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18
Foundations of Instance Level Updates in Expressive Description Logics
, 2011
"... In description logic (DL), ABoxes are used for describing the state of affairs in an application domain. We consider the problem of updating ABoxes when the state changes, assuming that update information is described at an atomic level, i.e., in terms of possibly negated ABox assertions that involv ..."
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In description logic (DL), ABoxes are used for describing the state of affairs in an application domain. We consider the problem of updating ABoxes when the state changes, assuming that update information is described at an atomic level, i.e., in terms of possibly negated ABox assertions that involve only atomic concepts and roles. We analyze such basic ABox updates in several standard DLs, in particular addressing questions of expressibility and succinctness: can updated ABoxes always be expressed in the DL in which the original ABox was formulated and, if so, what is the size of the updated ABox? It turns out that DLs have to include nominals and the ‘@’ constructor of hybrid logic for updated ABoxes to be expressible, and that this still holds when updated ABoxes are approximated. Moreover, the size of updated ABoxes is exponential in the role depth of the original ABox and the size of the update. We also show that this situation improves when updated ABoxes are allowed to contain additional auxiliary symbols. Then, DLs only need to include nominals for updated ABoxes to exist, and the size of updated ABoxes is polynomial in the size of both the original ABox and the update.
Knowability from a Logical Point of View
, 2010
"... The wellknown ChurchFitch paradox shows that the verificationist knowability principle all truths are knowable, yields an unacceptable omniscience property. Our semantic analysis establishes that the knowability principle fails because it misses the stability assumption ‘the proposition in questio ..."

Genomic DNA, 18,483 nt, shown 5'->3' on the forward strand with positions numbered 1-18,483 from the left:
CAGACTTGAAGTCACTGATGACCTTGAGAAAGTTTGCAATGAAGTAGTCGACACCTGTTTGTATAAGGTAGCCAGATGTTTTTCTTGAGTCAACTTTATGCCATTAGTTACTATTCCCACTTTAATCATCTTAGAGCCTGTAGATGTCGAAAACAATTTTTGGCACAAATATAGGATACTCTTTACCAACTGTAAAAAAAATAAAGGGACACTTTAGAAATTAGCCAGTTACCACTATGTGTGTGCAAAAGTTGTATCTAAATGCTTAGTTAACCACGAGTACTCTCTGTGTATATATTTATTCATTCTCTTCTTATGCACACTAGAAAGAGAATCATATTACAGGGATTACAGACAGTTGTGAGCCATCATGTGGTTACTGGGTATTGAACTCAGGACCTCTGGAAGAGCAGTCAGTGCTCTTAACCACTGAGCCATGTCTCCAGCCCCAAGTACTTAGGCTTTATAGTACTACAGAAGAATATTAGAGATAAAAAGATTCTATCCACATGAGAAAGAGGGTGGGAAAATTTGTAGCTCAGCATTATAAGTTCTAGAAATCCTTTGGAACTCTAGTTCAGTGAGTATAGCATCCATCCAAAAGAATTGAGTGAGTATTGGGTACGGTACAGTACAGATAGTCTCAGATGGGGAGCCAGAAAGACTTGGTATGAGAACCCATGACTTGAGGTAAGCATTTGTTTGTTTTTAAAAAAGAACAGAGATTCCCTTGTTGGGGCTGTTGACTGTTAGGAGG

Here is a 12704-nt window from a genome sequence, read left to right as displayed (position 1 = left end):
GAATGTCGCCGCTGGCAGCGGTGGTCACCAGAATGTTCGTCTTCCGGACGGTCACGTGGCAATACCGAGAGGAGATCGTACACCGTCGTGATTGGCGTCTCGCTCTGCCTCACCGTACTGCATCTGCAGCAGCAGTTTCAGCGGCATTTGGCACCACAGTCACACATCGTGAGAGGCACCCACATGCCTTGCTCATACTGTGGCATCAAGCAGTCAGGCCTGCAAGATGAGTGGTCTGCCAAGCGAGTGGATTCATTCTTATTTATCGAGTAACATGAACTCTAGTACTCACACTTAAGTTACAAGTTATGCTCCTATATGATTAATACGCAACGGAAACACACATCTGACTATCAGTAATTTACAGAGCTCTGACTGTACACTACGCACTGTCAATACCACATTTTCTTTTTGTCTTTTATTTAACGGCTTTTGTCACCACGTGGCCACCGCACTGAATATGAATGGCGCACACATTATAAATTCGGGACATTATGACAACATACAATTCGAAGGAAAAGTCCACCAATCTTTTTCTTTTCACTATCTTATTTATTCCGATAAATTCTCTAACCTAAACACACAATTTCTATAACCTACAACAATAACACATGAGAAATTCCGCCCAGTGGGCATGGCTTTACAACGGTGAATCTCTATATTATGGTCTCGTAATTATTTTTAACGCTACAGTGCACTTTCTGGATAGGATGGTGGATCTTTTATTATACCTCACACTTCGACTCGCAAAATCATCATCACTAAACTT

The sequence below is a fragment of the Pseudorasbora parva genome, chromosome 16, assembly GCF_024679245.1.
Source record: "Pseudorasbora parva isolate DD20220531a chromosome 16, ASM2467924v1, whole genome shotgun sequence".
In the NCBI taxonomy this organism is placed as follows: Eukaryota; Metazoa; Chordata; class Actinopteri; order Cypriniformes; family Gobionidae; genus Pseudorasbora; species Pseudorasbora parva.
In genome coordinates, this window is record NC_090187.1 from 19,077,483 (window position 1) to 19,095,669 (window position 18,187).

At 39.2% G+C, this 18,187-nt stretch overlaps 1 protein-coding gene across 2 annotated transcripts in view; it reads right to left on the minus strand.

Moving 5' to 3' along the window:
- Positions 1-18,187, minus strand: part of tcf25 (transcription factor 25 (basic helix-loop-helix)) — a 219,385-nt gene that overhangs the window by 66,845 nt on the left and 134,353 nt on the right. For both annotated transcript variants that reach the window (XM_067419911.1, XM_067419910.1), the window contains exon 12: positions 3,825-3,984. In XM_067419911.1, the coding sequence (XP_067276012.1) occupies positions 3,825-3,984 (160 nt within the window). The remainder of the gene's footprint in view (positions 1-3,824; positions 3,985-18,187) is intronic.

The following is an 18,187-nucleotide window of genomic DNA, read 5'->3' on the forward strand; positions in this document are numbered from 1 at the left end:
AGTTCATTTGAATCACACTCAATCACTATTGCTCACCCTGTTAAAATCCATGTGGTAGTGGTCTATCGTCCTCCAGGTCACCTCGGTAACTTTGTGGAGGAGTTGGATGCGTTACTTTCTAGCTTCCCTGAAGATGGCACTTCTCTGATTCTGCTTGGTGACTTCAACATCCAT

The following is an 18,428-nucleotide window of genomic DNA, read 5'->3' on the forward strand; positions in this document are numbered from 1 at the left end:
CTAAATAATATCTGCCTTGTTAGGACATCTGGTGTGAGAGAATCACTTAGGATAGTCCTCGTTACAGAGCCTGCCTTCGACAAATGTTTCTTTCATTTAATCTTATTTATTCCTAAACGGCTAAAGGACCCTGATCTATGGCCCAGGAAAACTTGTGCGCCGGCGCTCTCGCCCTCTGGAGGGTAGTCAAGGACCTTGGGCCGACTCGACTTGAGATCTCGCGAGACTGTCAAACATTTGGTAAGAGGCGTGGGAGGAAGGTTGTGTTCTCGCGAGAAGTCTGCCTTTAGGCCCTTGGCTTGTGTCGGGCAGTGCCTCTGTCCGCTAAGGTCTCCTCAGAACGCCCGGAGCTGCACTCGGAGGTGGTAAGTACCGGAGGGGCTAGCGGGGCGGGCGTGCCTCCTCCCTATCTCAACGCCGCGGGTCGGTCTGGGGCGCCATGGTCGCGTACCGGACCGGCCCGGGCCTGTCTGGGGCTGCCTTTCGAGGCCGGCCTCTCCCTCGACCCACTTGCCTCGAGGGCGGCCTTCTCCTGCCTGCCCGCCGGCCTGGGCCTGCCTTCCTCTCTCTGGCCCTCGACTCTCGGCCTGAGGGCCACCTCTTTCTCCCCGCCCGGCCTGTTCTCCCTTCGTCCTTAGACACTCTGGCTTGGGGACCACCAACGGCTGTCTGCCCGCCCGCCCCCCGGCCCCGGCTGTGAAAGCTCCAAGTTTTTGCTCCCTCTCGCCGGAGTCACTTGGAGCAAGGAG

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The wellknown ChurchFitch paradox shows that the verificationist knowability principle all truths are knowable, yields an unacceptable omniscience property. Our semantic analysis establishes that the knowability principle fails because it misses the stability assumption ‘the proposition in question does not change from true to false in the process of discovery, ’ hidden in the verificationist approach. Once stability is made explicit, the resulting stable knowability principle accurately represents verificationist knowability, does not yield the omniscience property, and can be offered as a resolution of the knowability paradox. Two more principles are considered: total knowability stating that it is possible to know whether a proposition holds or not, and monotonic knowability stemming from the intrinsically intuitionistic reading of knowability. The study of these four principles yields a “knowability diamond ” describing their logical strength. These results are obtained within a logical framework which opens the door to the systematic study of knowability from a logical point of view. 1
FOR BETTER OR FOR WORSE: DYNAMIC LOGICS OF PREFERENCE
, 2008
"... In the last few years, preference logic and in particular, the dynamic logic of preference change, has suddenly become a live topic in my Amsterdam and Stanford environments. At the request of the editors, this article explains how this interest came about, and what is happening. I mainly present a ..."
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In the last few years, preference logic and in particular, the dynamic logic of preference change, has suddenly become a live topic in my Amsterdam and Stanford environments. At the request of the editors, this article explains how this interest came about, and what is happening. I mainly present a story around some recent dissertations and supporting papers, which are found in the references. There is no pretense at complete coverage of preference logic (for that, see Hanson 2001) or even of preference change (Hanson 1995).